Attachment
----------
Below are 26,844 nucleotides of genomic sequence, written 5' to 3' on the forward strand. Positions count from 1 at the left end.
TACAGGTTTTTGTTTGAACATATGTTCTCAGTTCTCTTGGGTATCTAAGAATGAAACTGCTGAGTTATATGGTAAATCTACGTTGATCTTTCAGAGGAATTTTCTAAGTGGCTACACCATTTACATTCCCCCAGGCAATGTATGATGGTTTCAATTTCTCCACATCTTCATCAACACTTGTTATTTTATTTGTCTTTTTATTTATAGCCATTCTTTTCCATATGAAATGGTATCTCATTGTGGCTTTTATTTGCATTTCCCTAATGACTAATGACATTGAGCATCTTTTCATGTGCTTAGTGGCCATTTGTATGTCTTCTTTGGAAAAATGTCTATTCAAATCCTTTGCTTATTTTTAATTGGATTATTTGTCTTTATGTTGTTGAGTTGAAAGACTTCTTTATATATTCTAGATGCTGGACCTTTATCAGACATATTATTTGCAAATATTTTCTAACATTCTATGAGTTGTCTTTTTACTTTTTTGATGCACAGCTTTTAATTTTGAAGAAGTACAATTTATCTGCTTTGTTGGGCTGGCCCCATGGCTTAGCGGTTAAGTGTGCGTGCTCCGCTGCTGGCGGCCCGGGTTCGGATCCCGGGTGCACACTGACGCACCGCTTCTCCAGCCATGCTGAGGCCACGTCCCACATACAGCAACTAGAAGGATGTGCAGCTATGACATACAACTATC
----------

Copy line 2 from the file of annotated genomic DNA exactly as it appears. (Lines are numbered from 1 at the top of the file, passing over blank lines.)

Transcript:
TACAGGTTTTTGTTTGAACATATGTTCTCAGTTCTCTTGGGTATCTAAGAATGAAACTGCTGAGTTATATGGTAAATCTACGTTGATCTTTCAGAGGAATTTTCTAAGTGGCTACACCATTTACATTCCCCCAGGCAATGTATGATGGTTTCAATTTCTCCACATCTTCATCAACACTTGTTATTTTATTTGTCTTTTTATTTATAGCCATTCTTTTCCATATGAAATGGTATCTCATTGTGGCTTTTATTTGCATTTCCCTAATGACTAATGACATTGAGCATCTTTTCATGTGCTTAGTGGCCATTTGTATGTCTTCTTTGGAAAAATGTCTATTCAAATCCTTTGCTTATTTTTAATTGGATTATTTGTCTTTATGTTGTTGAGTTGAAAGACTTCTTTATATATTCTAGATGCTGGACCTTTATCAGACATATTATTTGCAAATATTTTCTAACATTCTATGAGTTGTCTTTTTACTTTTTTGATGCACAGCTTTTAATTTTGAAGAAGTACAATTTATCTGCTTTGTTGGGCTGGCCCCATGGCTTAGCGGTTAAGTGTGCGTGCTCCGCTGCTGGCGGCCCGGGTTCGGATCCCGGGTGCACACTGACGCACCGCTTCTCCAGCCATGCTGAGGCCACGTCCCACATACAGCAACTAGAAGGATGTGCAGCTATGACATACAACTATC